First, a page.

Essential Ingredients of a Good Research Proposal for Undergraduate and Postgraduate Students in the Social Sciences:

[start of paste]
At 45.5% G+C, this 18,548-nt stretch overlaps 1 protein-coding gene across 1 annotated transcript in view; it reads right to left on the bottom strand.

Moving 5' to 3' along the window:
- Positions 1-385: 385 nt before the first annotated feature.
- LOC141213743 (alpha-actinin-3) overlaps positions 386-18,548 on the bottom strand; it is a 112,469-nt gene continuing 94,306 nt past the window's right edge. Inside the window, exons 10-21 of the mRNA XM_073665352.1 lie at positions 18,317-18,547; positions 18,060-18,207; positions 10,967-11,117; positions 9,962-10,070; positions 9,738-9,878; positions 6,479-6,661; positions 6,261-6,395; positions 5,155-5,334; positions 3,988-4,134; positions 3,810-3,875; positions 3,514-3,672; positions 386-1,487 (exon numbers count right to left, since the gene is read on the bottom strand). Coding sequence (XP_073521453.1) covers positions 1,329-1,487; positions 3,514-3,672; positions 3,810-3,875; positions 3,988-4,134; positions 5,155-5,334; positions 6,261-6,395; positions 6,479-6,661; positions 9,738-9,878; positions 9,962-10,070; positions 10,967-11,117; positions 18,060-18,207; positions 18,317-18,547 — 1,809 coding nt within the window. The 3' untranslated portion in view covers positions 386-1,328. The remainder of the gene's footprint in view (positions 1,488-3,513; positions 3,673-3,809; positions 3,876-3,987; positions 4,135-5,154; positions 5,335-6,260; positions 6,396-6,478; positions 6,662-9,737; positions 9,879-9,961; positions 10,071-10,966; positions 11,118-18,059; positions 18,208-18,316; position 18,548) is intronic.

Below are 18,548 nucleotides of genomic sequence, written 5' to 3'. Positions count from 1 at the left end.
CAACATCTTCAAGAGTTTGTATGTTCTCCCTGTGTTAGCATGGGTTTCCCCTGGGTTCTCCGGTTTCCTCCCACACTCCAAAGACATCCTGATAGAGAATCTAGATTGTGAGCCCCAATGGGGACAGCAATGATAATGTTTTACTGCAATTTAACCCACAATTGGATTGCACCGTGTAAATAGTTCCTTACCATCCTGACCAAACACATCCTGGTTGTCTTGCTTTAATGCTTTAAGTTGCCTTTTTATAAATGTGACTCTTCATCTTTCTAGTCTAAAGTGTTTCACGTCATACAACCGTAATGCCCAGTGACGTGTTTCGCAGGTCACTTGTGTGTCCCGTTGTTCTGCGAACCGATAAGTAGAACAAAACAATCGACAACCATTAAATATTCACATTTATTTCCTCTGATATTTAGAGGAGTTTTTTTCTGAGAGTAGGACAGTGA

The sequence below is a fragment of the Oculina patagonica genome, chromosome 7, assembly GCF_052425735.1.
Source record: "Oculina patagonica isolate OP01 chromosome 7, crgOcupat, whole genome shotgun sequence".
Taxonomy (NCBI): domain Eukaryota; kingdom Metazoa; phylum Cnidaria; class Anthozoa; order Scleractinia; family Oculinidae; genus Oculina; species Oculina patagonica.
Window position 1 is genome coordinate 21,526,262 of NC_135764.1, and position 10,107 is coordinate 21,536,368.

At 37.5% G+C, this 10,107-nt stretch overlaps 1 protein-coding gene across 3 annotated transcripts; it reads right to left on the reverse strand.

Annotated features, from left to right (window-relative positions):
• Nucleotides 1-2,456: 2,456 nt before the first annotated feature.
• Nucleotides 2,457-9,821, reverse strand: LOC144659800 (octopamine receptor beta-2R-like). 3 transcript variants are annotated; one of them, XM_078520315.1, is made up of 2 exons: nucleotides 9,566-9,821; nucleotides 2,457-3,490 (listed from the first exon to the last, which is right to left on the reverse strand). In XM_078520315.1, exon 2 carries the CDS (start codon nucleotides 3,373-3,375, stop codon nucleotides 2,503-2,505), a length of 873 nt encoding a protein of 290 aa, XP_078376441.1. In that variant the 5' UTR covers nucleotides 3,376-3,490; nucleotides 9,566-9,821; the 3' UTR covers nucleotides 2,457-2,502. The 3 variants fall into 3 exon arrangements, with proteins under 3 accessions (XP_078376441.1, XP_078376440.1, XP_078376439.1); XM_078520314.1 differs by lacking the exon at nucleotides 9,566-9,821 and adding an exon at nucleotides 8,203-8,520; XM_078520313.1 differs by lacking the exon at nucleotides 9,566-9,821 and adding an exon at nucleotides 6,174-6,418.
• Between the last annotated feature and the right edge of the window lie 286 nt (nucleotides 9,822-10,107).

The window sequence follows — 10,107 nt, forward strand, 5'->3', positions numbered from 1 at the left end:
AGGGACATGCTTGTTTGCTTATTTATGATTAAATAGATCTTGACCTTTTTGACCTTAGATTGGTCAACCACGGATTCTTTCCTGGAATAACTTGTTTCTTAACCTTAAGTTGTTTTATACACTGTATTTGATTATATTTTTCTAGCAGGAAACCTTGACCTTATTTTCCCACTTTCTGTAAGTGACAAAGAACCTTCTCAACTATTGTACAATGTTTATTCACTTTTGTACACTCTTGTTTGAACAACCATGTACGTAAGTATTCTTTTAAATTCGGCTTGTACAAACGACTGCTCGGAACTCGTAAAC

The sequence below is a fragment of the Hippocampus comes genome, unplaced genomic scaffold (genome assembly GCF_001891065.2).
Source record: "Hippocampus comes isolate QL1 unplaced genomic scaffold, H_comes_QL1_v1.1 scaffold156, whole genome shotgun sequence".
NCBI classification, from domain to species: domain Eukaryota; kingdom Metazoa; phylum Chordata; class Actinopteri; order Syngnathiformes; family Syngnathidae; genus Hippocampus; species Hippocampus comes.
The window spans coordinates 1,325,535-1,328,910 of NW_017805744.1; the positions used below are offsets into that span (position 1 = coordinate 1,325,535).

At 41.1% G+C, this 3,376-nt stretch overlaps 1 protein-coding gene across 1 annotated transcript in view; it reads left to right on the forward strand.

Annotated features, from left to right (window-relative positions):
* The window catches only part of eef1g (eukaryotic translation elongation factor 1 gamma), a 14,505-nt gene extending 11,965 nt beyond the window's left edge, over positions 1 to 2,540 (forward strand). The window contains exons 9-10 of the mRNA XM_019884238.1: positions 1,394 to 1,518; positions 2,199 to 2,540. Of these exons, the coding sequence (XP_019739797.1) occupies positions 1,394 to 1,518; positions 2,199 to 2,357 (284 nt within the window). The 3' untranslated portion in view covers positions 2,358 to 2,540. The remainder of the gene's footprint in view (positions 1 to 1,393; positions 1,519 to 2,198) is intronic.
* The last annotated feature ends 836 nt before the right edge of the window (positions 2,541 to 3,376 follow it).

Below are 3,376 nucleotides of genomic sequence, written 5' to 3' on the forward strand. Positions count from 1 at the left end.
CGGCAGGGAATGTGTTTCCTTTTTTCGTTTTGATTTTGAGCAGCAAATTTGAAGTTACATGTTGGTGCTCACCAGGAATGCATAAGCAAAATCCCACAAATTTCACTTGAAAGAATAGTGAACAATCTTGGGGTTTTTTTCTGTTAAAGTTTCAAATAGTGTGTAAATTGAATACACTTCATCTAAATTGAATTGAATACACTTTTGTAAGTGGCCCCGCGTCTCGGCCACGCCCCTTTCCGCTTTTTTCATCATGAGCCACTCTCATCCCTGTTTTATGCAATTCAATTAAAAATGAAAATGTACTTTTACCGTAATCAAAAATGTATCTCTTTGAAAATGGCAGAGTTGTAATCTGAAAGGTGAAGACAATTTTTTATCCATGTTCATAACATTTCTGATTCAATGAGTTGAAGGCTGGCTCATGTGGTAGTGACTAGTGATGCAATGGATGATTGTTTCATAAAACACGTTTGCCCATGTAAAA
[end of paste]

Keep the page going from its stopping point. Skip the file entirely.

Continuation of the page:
SAGE Open , Volume 4 (3): 1 – Aug 22, 2014

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Abstract